Customs administration on trading after Brexit
On its website, the customs administration (i.e. the General Customs Directorate or GCD) has issued information on the practical aspects of trading after a no-deal Brexit.
Corporations should take into account the share of goods that will be subject to customs procedures when delivering or acquiring goods to or from Great Britain. Where necessary, they should also reassess and adjust business terms and conditions to cover potential future customs and tax obligations and related implications.
It will also be necessary to identify the imported goods and allocate appropriate customs classification codes to them, as this will be decisive for any potential import restrictions or prohibitions, customs tariffs, and requirements for import permits and licences.
Trading companies will also have to acquaint themselves with the course of customs proceedings and procedures applied when completing customs declarations and calculating customs values. They will also have to choose among individual customs regimes. To facilitate the entire process, they may ask the customs authority to give them permission to communicate with the authority electronically.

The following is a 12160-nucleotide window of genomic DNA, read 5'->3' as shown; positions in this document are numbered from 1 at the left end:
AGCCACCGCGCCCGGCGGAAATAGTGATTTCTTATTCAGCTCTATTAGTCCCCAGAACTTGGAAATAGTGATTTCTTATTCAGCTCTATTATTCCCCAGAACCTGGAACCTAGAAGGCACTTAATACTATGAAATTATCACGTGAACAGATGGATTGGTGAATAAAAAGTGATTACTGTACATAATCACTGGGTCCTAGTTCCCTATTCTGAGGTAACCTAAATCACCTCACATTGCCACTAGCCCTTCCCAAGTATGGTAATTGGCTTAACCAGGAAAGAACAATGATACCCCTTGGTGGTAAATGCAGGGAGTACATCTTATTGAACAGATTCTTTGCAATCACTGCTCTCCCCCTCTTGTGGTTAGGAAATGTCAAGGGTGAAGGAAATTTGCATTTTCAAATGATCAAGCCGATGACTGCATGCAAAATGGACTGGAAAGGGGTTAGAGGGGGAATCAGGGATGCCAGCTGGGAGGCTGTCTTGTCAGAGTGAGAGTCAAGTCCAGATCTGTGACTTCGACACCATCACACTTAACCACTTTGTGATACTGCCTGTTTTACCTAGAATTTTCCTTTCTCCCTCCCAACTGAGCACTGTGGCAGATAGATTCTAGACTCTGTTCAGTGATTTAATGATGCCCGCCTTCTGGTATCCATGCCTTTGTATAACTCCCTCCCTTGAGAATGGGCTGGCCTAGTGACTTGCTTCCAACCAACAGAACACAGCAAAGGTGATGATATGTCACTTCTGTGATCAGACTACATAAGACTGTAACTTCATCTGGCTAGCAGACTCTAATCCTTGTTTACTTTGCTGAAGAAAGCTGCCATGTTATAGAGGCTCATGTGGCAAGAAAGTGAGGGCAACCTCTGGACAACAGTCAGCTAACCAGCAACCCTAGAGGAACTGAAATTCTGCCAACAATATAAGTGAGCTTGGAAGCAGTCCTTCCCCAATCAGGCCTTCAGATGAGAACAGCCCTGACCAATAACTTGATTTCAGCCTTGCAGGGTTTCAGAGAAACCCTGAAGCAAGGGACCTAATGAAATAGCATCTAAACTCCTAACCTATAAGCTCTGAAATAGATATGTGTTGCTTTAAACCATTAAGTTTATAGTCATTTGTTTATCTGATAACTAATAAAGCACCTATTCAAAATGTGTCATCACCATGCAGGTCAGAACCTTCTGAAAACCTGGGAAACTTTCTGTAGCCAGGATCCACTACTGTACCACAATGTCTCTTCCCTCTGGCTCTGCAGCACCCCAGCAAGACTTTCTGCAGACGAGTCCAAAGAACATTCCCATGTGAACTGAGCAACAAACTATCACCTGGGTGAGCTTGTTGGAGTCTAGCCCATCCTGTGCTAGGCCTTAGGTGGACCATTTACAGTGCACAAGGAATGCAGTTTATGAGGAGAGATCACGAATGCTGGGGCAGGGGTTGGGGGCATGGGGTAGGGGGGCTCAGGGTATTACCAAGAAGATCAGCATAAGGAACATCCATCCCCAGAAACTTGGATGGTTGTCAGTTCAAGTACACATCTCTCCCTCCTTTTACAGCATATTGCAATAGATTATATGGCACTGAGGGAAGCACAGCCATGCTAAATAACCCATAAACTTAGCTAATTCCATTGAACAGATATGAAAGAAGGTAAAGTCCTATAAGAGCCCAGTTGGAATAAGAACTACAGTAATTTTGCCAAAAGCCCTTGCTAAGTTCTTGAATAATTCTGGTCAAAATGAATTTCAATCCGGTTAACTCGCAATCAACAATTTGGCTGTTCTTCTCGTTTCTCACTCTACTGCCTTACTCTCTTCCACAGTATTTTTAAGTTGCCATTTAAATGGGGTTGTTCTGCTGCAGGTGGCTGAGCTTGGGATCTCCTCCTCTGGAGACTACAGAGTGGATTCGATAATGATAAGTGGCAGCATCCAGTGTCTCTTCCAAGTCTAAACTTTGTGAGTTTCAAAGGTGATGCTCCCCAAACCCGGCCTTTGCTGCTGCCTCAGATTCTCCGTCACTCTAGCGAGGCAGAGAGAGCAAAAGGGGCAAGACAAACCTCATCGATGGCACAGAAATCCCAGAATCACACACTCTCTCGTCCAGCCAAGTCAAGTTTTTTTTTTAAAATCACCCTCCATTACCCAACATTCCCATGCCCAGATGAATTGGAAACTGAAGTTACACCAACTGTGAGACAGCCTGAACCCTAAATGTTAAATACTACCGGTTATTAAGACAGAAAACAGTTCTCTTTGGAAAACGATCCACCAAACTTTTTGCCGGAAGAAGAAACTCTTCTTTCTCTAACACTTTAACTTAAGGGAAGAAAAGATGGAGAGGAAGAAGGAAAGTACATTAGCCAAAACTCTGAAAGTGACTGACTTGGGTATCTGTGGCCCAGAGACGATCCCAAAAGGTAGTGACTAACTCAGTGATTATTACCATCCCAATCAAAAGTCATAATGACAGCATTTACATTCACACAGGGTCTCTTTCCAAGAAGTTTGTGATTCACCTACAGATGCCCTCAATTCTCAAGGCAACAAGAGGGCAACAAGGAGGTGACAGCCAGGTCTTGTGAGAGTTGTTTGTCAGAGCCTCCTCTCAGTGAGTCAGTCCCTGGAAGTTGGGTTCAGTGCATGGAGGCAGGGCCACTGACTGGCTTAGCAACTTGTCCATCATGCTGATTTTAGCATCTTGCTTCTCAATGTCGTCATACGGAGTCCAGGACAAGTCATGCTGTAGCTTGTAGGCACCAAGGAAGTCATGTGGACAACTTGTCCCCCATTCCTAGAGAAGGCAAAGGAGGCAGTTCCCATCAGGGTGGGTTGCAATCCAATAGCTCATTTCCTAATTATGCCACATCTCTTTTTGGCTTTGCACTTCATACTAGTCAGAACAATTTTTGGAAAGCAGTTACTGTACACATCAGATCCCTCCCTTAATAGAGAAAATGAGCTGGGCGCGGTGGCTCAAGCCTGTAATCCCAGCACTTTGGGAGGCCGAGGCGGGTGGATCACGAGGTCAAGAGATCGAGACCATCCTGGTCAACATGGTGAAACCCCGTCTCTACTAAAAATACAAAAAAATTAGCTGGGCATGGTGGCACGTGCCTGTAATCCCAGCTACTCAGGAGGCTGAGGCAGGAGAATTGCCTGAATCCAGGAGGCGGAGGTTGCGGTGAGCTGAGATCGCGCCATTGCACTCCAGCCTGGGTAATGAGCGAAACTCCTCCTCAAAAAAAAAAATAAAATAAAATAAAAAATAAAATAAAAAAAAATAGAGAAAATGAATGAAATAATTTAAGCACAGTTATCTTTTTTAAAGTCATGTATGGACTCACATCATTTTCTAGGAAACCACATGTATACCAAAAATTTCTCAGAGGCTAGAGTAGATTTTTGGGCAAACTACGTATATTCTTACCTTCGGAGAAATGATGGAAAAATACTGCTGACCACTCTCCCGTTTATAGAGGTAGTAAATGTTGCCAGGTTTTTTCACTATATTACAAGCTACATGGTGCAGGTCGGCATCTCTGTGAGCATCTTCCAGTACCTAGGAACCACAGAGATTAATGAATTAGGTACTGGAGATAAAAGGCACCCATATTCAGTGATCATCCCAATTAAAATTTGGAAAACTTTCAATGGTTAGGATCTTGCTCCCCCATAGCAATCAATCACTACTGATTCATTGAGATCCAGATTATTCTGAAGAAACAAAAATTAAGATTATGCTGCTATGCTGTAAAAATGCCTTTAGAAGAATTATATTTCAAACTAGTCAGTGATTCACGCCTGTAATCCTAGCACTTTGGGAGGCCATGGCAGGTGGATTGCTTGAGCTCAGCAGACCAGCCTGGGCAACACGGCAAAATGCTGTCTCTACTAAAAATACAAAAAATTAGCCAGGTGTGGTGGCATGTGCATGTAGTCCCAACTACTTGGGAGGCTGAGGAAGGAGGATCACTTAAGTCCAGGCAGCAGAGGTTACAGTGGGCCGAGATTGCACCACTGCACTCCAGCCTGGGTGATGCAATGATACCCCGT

Corporations that have not yet been importing goods to EU territory will have to prepare themselves for necessary steps connected with importing goods from the United Kingdom. First, they will have to apply for an EORI (Economic Operator Registration and Identification) number, which is necessary for communication with customs authorities.
Customs debt may arise when importing goods falling under other than a zero tax tariff. Should this happen, it is recommended that a customs security be requested and any potential customs debt be covered by a customs guarantee. In the conclusion of its website information, the GCD contemplates no-deal Brexit implications for normal life, especially travel and internet shopping.